Editor's Note: Welcome to SmartAdvice, a weekly column by The Advisory Council (TAC), an advisory service firm. The feature answers two questions of core interest to you, ranging from career advice to enterprise strategies to how to deal with vendors. Submit questions directly to [email protected]
Question A: How should we decide when portal technology is an appropriate solution to a business problem?
Our advice: Portals work best for business problems that require large volumes of data to be customized and delivered to large numbers of customers. Some examples where portal technology is desirable include not only the obvious news services and channel sales, but transaction services, customized content delivery, self-help kiosks, and other types of processes that fit the high-volume and customized data profile.
Web-sales portals represent the most visible aspects of online sales. Amazon, eBay, and other well-known sites with millions of transactions a day are the retail leaders, but there are thousands of smaller Web storefronts. For smaller retail operations, there are many off-the-shelf turnkey options, but for anything more complex, plan on spending both money and resources to do it right. Don't forget the need for trusted and integrated security.
While the principal buzz in the business community is the spectacular success of companies such as Yahoo and Google, which are purely portals, Web portals can serve many business functions beyond just another sales channel -- content aggregation, application integration, and search services, to name a few.
Hundreds of companies have used portal technology to advance client relations, create supply-chain linkages, and profitably deliver content to their global customers. Many companies have turned to portals to manage employee-benefit packages. While portals can be expensive, complex, and difficult to maintain, when properly implemented they can effectively reach large numbers of customers and deliver highly customized content.
Content-delivery portals are proliferating as companies figure out how to delivery personalized content securely and profitably. Content-delivery services range from training videos to archival document and information services such as ProQuest and Hoovers. The technology behind these large, sophisticated content-delivery sites requires integrated databases, transaction processing, identity management, and network security, as well as high availability and fail-over capabilities to insure good customer experiences and repeat business.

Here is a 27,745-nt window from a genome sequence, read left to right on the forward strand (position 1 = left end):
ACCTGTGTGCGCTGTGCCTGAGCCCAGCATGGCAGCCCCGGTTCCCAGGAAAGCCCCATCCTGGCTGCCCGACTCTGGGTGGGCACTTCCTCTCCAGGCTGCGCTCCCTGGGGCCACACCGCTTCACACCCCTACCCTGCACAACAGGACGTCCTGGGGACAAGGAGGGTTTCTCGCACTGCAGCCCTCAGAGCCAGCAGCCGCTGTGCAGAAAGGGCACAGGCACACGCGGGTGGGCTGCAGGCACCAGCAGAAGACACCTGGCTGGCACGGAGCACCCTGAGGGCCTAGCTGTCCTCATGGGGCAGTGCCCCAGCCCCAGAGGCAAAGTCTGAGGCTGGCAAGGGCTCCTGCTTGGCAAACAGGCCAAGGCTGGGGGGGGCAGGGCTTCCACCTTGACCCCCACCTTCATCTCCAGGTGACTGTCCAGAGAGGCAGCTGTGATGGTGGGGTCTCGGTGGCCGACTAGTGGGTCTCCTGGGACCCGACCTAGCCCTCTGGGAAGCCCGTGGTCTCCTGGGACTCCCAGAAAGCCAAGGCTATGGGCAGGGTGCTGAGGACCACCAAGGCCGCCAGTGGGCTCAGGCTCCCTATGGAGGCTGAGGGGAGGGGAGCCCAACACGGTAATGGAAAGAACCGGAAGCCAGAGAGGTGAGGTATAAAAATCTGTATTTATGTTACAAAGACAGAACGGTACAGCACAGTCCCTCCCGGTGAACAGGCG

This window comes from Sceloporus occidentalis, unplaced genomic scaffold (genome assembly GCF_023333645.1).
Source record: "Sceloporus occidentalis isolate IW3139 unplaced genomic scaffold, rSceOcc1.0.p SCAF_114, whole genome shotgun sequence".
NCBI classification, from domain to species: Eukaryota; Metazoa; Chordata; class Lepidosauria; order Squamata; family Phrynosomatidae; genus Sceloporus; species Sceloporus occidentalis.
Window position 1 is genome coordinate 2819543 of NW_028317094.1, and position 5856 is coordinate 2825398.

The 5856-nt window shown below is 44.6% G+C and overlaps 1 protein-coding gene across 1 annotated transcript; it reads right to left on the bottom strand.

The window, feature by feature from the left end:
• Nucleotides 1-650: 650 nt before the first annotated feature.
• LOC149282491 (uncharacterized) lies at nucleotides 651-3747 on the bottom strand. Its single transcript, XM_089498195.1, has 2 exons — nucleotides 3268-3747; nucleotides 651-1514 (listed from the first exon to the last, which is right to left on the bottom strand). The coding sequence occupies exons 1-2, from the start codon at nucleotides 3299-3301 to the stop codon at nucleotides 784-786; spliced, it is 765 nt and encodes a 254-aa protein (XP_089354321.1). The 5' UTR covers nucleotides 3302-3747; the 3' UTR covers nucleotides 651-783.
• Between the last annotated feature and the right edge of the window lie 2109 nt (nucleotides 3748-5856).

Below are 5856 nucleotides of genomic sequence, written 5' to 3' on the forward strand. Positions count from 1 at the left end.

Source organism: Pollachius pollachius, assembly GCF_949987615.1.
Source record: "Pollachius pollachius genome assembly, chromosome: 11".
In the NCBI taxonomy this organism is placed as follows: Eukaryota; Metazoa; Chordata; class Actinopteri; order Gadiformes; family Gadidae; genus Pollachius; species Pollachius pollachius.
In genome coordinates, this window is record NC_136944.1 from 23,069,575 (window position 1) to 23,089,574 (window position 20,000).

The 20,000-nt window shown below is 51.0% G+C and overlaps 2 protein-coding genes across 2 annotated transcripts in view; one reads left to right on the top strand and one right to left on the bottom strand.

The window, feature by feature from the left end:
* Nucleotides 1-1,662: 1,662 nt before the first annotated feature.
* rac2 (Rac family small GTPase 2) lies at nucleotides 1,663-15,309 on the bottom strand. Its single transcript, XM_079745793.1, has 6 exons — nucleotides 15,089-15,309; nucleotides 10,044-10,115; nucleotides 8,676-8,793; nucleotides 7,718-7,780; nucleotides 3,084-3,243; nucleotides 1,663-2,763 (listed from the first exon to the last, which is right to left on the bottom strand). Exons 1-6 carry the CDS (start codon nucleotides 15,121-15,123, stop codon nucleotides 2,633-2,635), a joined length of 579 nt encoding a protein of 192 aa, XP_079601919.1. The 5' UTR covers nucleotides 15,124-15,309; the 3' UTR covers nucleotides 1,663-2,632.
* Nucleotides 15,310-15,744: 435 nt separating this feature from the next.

When considering portal services for your company, look at the type of content that you're planning to deliver, and how the user will access it. If your business objectives require delivering highly customized data to a large customer base, then Web portals should be part of your IT planning.
-- Beth Cohen
Question B: What factors are important to consider in selecting a CRM vendor?
Our advice: As with any business-transforming project, it's essential to understand how the CRM solution will fit your business and IT environments.
What are your business needs and what type of CRM solution do you want to implement? Without a clear understanding of the end goals and objectives, the project will be set to fail.
First Things First
Some things to consider in planning the project include:
To Get Started
After you've settled on your basic approach, you then need to analyze the organizational environmental factors you're operating in. Some questions that should be addressed include:
Beth Cohen, TAC Thought Leader, has more than 20 years of experience building strong IT-delivery organizations from user and vendor perspectives. Having worked as a technologist for BBN, the company that literally invented the Internet, she not only knows where technology is today but where it's heading in the future. Her specific expertise includes building scaleable, robust IT architectures, operating systems, desktop support, process improvement, program management, IT and business alignment, security, and integration of networks, applications, and systems.
Sue-Rae Rosenfeld, TAC Expert, has more than 20 years experience as an IT project manager and business analyst, primarily in the financial industry. She has special expertise in data analysis, data modeling, and converting systems into new platforms, including mainframe to Internet and intranet server environments. In addition, she trains IT professionals in project-management fundamentals and Project Management Professional exam prep. She is an active member and volunteer for the Project Management Institute.